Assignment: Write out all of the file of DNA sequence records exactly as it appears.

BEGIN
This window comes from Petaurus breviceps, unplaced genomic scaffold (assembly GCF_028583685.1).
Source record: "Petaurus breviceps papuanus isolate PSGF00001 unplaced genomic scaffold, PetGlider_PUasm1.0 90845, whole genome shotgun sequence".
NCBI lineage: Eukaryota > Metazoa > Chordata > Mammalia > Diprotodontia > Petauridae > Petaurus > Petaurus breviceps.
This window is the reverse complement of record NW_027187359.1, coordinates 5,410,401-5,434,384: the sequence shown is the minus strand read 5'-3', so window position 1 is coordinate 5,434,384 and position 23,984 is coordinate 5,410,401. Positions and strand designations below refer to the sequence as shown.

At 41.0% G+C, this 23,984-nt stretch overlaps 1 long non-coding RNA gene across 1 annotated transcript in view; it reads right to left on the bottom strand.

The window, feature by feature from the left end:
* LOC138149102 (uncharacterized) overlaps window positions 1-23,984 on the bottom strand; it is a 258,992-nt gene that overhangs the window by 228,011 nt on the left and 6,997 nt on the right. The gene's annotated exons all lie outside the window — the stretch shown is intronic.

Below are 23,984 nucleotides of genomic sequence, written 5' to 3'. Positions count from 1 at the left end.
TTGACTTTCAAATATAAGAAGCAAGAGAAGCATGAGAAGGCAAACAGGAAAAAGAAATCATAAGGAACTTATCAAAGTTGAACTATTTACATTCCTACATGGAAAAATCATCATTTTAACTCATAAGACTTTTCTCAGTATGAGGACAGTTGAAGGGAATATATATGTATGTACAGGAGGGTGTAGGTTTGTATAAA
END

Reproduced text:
This window comes from Petaurus breviceps, unplaced genomic scaffold (assembly GCF_028583685.1).
Source record: "Petaurus breviceps papuanus isolate PSGF00001 unplaced genomic scaffold, PetGlider_PUasm1.0 90845, whole genome shotgun sequence".
NCBI lineage: Eukaryota > Metazoa > Chordata > Mammalia > Diprotodontia > Petauridae > Petaurus > Petaurus breviceps.
This window is the reverse complement of record NW_027187359.1, coordinates 5,410,401-5,434,384: the sequence shown is the minus strand read 5'-3', so window position 1 is coordinate 5,434,384 and position 23,984 is coordinate 5,410,401. Positions and strand designations below refer to the sequence as shown.

At 41.0% G+C, this 23,984-nt stretch overlaps 1 long non-coding RNA gene across 1 annotated transcript in view; it reads right to left on the bottom strand.

The window, feature by feature from the left end:
* LOC138149102 (uncharacterized) overlaps window positions 1-23,984 on the bottom strand; it is a 258,992-nt gene that overhangs the window by 228,011 nt on the left and 6,997 nt on the right. The gene's annotated exons all lie outside the window — the stretch shown is intronic.

Below are 23,984 nucleotides of genomic sequence, written 5' to 3'. Positions count from 1 at the left end.
TTGACTTTCAAATATAAGAAGCAAGAGAAGCATGAGAAGGCAAACAGGAAAAAGAAATCATAAGGAACTTATCAAAGTTGAACTATTTACATTCCTACATGGAAAAATCATCATTTTAACTCATAAGACTTTTCTCAGTATGAGGACAGTTGAAGGGAATATATATGTATGTACAGGAGGGTGTAGGTTTGTATAAA